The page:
JL: I think father-son relationships come with their own set of nuances, especially historically. Expectations for both sexes were slightly more narrow than they are now (though we’ve still got plenty of room for improvement) and my character, Ben, struggles with his interests being seen as less than masculine. That said, I tend to focus on emotions when I figure out my characters and emotions are gender fluid—so writing a boy versus a girl isn’t overly different for me in that respect.BW: What do you have in the works now?JL: I’m working on a book that’s supposed to come out in Fall 2017. It’s about a young girl who finds mysterious messages in bottles underneath one of her town’s five covered bridges. It’s a contemporary story set in a place where the past and traditional arts (woodcarving, blacksmith work, weaving, etc.) are embraced and treasured.
LIGHTNING ROUND1. Plotter or Pantser: PANTSER
2. Salty or Sweet: SALTY
3. Romance or Adventure: ADVENTURE
4. Beach or Mountains: MOUNTAINS
5. Music or TV: MUSIC
6. Drink of choice: MINT WATER (fresh garden mint leaves blended with ice water)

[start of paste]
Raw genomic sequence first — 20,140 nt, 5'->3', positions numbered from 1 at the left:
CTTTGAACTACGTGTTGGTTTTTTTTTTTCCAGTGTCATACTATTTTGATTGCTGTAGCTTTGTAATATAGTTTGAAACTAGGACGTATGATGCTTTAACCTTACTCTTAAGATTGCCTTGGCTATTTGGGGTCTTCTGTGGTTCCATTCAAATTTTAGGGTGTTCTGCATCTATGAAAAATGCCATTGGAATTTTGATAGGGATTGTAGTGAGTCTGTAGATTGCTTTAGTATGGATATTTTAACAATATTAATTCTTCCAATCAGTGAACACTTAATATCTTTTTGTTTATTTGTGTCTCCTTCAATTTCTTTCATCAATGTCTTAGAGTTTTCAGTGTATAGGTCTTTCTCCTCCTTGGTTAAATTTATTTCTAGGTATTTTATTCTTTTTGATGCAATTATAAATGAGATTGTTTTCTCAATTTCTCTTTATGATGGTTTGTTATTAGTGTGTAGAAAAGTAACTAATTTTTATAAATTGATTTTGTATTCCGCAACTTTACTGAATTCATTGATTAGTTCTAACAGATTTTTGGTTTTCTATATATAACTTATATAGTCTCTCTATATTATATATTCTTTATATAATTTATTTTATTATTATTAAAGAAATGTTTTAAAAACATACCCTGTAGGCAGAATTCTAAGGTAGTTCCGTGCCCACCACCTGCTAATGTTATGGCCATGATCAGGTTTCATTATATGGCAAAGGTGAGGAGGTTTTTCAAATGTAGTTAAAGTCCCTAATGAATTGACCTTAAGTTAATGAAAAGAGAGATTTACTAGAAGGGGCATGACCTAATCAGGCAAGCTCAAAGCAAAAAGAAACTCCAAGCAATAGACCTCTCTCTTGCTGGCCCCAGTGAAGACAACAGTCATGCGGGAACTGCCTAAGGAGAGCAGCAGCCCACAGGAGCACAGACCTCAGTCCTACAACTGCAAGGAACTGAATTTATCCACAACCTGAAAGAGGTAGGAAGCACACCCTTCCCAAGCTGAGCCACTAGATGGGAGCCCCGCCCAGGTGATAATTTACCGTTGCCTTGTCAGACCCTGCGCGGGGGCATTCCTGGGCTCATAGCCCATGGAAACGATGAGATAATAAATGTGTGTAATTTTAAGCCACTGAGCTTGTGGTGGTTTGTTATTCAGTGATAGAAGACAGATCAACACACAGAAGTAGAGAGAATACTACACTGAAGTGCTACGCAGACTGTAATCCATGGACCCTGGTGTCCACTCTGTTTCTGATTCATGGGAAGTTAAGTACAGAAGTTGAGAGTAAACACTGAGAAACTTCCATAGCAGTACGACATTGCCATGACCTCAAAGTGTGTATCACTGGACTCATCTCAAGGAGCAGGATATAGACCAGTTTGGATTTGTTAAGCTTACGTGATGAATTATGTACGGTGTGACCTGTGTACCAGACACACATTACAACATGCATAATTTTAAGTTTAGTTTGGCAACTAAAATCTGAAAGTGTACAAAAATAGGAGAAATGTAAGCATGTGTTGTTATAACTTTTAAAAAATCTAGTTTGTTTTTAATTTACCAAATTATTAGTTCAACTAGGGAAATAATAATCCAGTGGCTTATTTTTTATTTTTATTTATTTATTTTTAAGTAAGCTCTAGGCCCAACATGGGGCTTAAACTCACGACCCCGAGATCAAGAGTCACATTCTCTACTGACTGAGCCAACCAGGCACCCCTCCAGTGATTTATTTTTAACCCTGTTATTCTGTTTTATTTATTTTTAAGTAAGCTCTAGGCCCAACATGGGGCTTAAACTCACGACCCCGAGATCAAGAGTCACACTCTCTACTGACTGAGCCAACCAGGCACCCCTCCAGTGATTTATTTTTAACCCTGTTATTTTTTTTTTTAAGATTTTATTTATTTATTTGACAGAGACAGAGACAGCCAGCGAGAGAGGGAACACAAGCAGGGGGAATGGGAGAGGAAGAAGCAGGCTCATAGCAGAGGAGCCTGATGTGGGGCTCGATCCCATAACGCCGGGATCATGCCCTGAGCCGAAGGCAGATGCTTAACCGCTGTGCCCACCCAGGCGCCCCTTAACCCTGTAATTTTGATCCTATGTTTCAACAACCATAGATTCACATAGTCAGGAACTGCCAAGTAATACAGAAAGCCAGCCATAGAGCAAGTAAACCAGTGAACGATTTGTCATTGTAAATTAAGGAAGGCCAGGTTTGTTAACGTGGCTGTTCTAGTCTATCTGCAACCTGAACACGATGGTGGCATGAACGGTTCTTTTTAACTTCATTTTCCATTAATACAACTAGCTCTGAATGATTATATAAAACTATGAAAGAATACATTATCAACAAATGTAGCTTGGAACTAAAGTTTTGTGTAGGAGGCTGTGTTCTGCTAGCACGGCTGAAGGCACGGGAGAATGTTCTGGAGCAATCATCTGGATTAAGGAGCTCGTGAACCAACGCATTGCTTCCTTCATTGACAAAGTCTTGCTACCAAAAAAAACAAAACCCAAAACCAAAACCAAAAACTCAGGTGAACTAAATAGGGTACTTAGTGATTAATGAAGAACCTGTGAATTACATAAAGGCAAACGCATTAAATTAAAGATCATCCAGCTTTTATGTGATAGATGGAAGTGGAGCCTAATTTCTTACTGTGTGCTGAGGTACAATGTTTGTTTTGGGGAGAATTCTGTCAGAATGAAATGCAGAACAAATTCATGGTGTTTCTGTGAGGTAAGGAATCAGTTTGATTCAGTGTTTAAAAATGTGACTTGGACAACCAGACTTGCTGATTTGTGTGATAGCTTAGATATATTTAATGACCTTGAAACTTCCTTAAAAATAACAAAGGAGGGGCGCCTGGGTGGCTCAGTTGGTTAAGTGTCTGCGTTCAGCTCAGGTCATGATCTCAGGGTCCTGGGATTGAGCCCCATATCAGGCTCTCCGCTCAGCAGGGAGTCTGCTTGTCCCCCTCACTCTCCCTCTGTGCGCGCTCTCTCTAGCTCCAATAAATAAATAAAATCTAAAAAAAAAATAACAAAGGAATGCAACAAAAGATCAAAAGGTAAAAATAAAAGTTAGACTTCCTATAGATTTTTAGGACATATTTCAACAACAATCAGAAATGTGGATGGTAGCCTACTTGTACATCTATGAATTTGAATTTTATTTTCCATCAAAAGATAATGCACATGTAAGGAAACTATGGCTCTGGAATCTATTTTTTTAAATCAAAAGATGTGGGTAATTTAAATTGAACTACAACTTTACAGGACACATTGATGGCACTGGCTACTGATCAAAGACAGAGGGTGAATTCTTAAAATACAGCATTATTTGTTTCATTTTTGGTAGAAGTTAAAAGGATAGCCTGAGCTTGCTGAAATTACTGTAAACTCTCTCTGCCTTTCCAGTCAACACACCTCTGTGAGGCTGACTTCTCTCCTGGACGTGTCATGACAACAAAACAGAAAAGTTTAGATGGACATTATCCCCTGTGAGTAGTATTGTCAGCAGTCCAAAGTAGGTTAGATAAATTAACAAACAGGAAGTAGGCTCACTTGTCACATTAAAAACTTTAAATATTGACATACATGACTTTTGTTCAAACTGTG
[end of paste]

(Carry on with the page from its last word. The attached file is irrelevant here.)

7. Favorite band or song: PATTY GRIFFIN (singer/songwriter)
8. Biggest pet peeve: BEING INTERRUPTED WHEN I HAVE A THOUGHT TO WRITE DOWN FOR A MANUSCRIPT (usually a “brilliant” thought that ends up getting deleted later )
9. Favorite part of writing: WRITING ‘THE END’ ON A FIRST DRAFT~ IT’S SO SATISFYING, EVEN IF I KNOW THAT I’VE GOT TONS OF REVISING TO DO.
10. Books or movies: BOOKS
11. Clean the toilet or Clean the kitchen: TOILET (way faster)
12. Least favorite part of writing: DELETING SENTENCES I REALLY LIKE, BECAUSE THEY SERVE NO REAL PURPOSE.
13. Down time or dance party: DOWN TIME, DOWN TIME, DOWN TIME (did I mention I have children?)
14. Dream vacation: WARM PLACE, WATER TO LOOK AT, BOOKS TO READ, FRESH SEAFOOD AND FRESH VEGETABLES AND FRESH BREAD, COMFY BED w/ GREAT PILLOWSThank you so much for having me, Becky!